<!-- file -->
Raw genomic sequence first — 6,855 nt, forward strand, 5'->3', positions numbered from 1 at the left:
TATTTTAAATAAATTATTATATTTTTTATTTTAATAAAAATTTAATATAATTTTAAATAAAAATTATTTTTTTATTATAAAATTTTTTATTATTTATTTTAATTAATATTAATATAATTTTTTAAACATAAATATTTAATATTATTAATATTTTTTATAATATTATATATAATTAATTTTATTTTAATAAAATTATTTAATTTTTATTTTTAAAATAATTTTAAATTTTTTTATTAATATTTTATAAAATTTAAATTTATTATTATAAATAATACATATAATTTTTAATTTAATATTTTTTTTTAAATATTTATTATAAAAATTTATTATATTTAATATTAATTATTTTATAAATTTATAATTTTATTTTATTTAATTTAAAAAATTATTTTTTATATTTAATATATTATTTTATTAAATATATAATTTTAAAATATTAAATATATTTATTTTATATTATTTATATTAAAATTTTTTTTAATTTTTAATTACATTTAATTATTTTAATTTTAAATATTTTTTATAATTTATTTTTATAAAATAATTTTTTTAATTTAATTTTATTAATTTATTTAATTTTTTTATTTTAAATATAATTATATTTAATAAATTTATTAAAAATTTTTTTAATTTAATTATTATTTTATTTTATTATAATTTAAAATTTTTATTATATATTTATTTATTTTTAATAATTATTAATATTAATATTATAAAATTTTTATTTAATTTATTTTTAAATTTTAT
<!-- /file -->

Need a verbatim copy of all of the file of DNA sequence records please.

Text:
Raw genomic sequence first — 6,855 nt, forward strand, 5'->3', positions numbered from 1 at the left:
TATTTTAAATAAATTATTATATTTTTTATTTTAATAAAAATTTAATATAATTTTAAATAAAAATTATTTTTTTATTATAAAATTTTTTATTATTTATTTTAATTAATATTAATATAATTTTTTAAACATAAATATTTAATATTATTAATATTTTTTATAATATTATATATAATTAATTTTATTTTAATAAAATTATTTAATTTTTATTTTTAAAATAATTTTAAATTTTTTTATTAATATTTTATAAAATTTAAATTTATTATTATAAATAATACATATAATTTTTAATTTAATATTTTTTTTTAAATATTTATTATAAAAATTTATTATATTTAATATTAATTATTTTATAAATTTATAATTTTATTTTATTTAATTTAAAAAATTATTTTTTATATTTAATATATTATTTTATTAAATATATAATTTTAAAATATTAAATATATTTATTTTATATTATTTATATTAAAATTTTTTTTAATTTTTAATTACATTTAATTATTTTAATTTTAAATATTTTTTATAATTTATTTTTATAAAATAATTTTTTTAATTTAATTTTATTAATTTATTTAATTTTTTTATTTTAAATATAATTATATTTAATAAATTTATTAAAAATTTTTTTAATTTAATTATTATTTTATTTTATTATAATTTAAAATTTTTATTATATATTTATTTATTTTTAATAATTATTAATATTAATATTATAAAATTTTTATTTAATTTATTTTTAAATTTTAT